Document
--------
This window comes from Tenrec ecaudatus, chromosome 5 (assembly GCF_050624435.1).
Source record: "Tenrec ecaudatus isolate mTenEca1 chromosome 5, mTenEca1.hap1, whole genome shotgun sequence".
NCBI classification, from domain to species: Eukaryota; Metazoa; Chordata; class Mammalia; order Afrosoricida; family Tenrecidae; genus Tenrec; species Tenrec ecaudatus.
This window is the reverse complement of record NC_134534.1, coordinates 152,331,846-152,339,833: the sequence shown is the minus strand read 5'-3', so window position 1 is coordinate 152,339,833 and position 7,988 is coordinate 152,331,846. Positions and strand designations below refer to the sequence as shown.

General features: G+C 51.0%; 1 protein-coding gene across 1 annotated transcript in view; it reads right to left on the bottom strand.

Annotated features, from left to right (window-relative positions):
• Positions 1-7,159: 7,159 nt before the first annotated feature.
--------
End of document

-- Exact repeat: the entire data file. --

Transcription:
This window comes from Tenrec ecaudatus, chromosome 5 (assembly GCF_050624435.1).
Source record: "Tenrec ecaudatus isolate mTenEca1 chromosome 5, mTenEca1.hap1, whole genome shotgun sequence".
NCBI classification, from domain to species: Eukaryota; Metazoa; Chordata; class Mammalia; order Afrosoricida; family Tenrecidae; genus Tenrec; species Tenrec ecaudatus.
This window is the reverse complement of record NC_134534.1, coordinates 152,331,846-152,339,833: the sequence shown is the minus strand read 5'-3', so window position 1 is coordinate 152,339,833 and position 7,988 is coordinate 152,331,846. Positions and strand designations below refer to the sequence as shown.

General features: G+C 51.0%; 1 protein-coding gene across 1 annotated transcript in view; it reads right to left on the bottom strand.

Annotated features, from left to right (window-relative positions):
• Positions 1-7,159: 7,159 nt before the first annotated feature.